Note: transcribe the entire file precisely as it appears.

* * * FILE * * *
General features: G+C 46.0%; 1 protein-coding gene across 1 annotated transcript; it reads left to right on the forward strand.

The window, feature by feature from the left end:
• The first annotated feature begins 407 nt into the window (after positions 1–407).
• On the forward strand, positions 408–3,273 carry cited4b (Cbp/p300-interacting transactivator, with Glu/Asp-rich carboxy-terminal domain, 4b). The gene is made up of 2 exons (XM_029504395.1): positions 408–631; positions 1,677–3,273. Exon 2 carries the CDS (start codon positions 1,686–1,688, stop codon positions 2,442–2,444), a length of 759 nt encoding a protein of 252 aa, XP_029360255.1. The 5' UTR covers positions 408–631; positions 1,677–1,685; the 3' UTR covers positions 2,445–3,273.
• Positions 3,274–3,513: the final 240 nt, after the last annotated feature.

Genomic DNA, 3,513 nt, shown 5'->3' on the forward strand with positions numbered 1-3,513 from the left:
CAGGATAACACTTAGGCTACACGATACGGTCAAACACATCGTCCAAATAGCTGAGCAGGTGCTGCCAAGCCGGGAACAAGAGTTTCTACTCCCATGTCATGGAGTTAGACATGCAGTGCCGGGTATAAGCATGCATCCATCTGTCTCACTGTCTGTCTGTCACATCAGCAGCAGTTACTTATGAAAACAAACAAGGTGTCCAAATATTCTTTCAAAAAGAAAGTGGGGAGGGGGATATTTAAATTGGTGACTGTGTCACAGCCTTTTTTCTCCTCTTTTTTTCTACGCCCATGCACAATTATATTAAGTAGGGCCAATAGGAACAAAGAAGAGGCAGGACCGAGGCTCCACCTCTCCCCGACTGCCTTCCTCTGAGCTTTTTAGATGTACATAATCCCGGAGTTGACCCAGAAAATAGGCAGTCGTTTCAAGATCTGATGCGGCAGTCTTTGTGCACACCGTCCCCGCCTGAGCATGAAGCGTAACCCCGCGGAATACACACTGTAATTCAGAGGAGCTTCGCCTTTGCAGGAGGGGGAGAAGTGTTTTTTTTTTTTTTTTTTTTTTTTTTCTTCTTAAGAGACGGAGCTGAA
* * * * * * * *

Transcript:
General features: G+C 46.0%; 1 protein-coding gene across 1 annotated transcript; it reads left to right on the forward strand.

The window, feature by feature from the left end:
• The first annotated feature begins 407 nt into the window (after positions 1–407).
• On the forward strand, positions 408–3,273 carry cited4b (Cbp/p300-interacting transactivator, with Glu/Asp-rich carboxy-terminal domain, 4b). The gene is made up of 2 exons (XM_029504395.1): positions 408–631; positions 1,677–3,273. Exon 2 carries the CDS (start codon positions 1,686–1,688, stop codon positions 2,442–2,444), a length of 759 nt encoding a protein of 252 aa, XP_029360255.1. The 5' UTR covers positions 408–631; positions 1,677–1,685; the 3' UTR covers positions 2,445–3,273.
• Positions 3,274–3,513: the final 240 nt, after the last annotated feature.

Genomic DNA, 3,513 nt, shown 5'->3' on the forward strand with positions numbered 1-3,513 from the left:
CAGGATAACACTTAGGCTACACGATACGGTCAAACACATCGTCCAAATAGCTGAGCAGGTGCTGCCAAGCCGGGAACAAGAGTTTCTACTCCCATGTCATGGAGTTAGACATGCAGTGCCGGGTATAAGCATGCATCCATCTGTCTCACTGTCTGTCTGTCACATCAGCAGCAGTTACTTATGAAAACAAACAAGGTGTCCAAATATTCTTTCAAAAAGAAAGTGGGGAGGGGGATATTTAAATTGGTGACTGTGTCACAGCCTTTTTTCTCCTCTTTTTTTCTACGCCCATGCACAATTATATTAAGTAGGGCCAATAGGAACAAAGAAGAGGCAGGACCGAGGCTCCACCTCTCCCCGACTGCCTTCCTCTGAGCTTTTTAGATGTACATAATCCCGGAGTTGACCCAGAAAATAGGCAGTCGTTTCAAGATCTGATGCGGCAGTCTTTGTGCACACCGTCCCCGCCTGAGCATGAAGCGTAACCCCGCGGAATACACACTGTAATTCAGAGGAGCTTCGCCTTTGCAGGAGGGGGAGAAGTGTTTTTTTTTTTTTTTTTTTTTTTTTTCTTCTTAAGAGACGGAGCTGAA